As the college semester ends, some students are getting a wake-up call about their finances. When funds run short, students start scrambling to stretch their food budgets or make that last payment on their rent. Some students even resort to selling off some of their possessions to make ends meet.
In many cases, it is possible to avoid these situations. At the same time, a recent study from National Association of Student Financial Aid Administrators found that most students lack basic financial literacy skills – only 40% of those attending 4-year institutions had ever taken a finance course. If you’re struggling to make ends meet, consider this your personal finance 101 crash course.
Minimize Your Debt Load
Student loans have been making national headlines over the past few years, and it’s easy to understand why: they are extremely difficult for many people to pay off, and a lot of students borrow more than they should. It’s easy to justify taking out the full amount offered in the moment for the sake of a little extra cushion to pay for groceries.
The same NASFAA study found that nearly 2/3rds of students surveyed said they expected to take out student loans for their education – but just 15% said they thought they had the information, capabilities, and resources to pay those loans off in the future.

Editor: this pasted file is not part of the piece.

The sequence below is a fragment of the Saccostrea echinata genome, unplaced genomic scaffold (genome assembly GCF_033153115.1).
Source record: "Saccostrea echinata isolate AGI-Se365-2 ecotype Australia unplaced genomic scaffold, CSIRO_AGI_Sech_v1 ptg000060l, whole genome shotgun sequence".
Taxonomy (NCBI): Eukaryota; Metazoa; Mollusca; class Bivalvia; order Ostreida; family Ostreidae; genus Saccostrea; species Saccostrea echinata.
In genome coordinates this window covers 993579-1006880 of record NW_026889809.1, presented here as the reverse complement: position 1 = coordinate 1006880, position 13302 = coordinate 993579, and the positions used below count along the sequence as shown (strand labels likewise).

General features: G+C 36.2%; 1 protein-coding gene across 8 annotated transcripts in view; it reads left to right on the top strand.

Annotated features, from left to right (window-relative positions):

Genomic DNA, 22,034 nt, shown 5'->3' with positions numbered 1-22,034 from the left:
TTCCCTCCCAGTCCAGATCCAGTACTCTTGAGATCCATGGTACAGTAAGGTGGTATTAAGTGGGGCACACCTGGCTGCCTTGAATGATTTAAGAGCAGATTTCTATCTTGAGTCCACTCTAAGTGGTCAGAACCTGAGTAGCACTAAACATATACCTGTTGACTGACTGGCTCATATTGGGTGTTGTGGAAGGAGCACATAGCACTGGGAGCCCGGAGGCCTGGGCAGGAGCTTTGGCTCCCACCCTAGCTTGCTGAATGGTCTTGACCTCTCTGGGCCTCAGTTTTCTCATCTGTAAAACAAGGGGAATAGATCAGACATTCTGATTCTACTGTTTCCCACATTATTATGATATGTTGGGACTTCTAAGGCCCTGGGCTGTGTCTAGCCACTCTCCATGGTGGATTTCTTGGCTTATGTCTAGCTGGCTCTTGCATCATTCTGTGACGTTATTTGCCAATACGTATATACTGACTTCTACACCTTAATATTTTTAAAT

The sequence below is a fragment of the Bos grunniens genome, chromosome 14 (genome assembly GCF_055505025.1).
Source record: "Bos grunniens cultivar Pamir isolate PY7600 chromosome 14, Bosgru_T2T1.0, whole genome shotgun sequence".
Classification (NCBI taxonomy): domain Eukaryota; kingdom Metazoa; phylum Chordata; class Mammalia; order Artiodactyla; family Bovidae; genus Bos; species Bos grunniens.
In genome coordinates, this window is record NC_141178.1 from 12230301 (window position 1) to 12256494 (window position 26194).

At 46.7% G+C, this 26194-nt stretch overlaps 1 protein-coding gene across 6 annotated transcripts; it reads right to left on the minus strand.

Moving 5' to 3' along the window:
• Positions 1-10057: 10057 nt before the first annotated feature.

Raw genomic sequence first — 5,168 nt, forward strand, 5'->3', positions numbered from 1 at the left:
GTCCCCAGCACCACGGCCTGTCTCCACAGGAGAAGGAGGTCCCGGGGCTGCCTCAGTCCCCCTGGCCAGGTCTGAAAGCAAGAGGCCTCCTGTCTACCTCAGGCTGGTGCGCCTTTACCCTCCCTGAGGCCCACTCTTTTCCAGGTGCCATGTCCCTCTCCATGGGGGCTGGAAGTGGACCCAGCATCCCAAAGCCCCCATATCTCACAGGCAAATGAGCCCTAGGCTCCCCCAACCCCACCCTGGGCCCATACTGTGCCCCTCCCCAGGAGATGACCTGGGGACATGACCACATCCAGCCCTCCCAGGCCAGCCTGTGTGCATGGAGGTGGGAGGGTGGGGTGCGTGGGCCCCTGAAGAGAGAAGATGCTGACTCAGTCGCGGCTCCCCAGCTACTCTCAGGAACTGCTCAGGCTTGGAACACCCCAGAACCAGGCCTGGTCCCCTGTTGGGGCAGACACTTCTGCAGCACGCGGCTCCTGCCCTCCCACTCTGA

Do whatever you can to minimize the amount of loans you take out. If possible, use scholarships and personal funds to pay for tuition; taking only what you need to pay off the difference. Get a part-time job to pay off other expenses like rent and utilities. Stay on your parents’ health insurance plan for as long as possible, and look for low-income plans like Medicaid if you age out.
Don’t Use Credit Cards
Students are confronted with a lot of responsibility when they first leave high school and enter college. You will likely receive your first credit card offers, but don’t be lured in by their promise of fast cash. Starter cards can have exorbitant interest rates, and students can quickly find themselves in a heap of consumer debt they will find it difficult to pay off. Ignore the credit card offers (for now) and spend your energy creating a budget you can stick to.
Make A Budget
When living on a tight budget, accounting for all expenses is essential. Make two lists: one of (after tax) income and one of all expenses. Include rent, utilities, phone, car, insurance, groceries, and discretionary expenses. Make a budget for things like eating out and stick to it. Students can save money on groceries by checking for local student discounts, using discounts, and buying frozen and canned fruits and vegetables instead of fresh (same goes for meats). Student discounts may also be available through your local student union for car insurance, phones, and more.
College life provides the perfect opportunity to create and sustain healthy financial habits. On the other hand, recklessness during this point can lead to decades of debt and financial worry. By observing some simple personal finance tips, you can minimize your debt load and begin your post-college career confident and financially literate.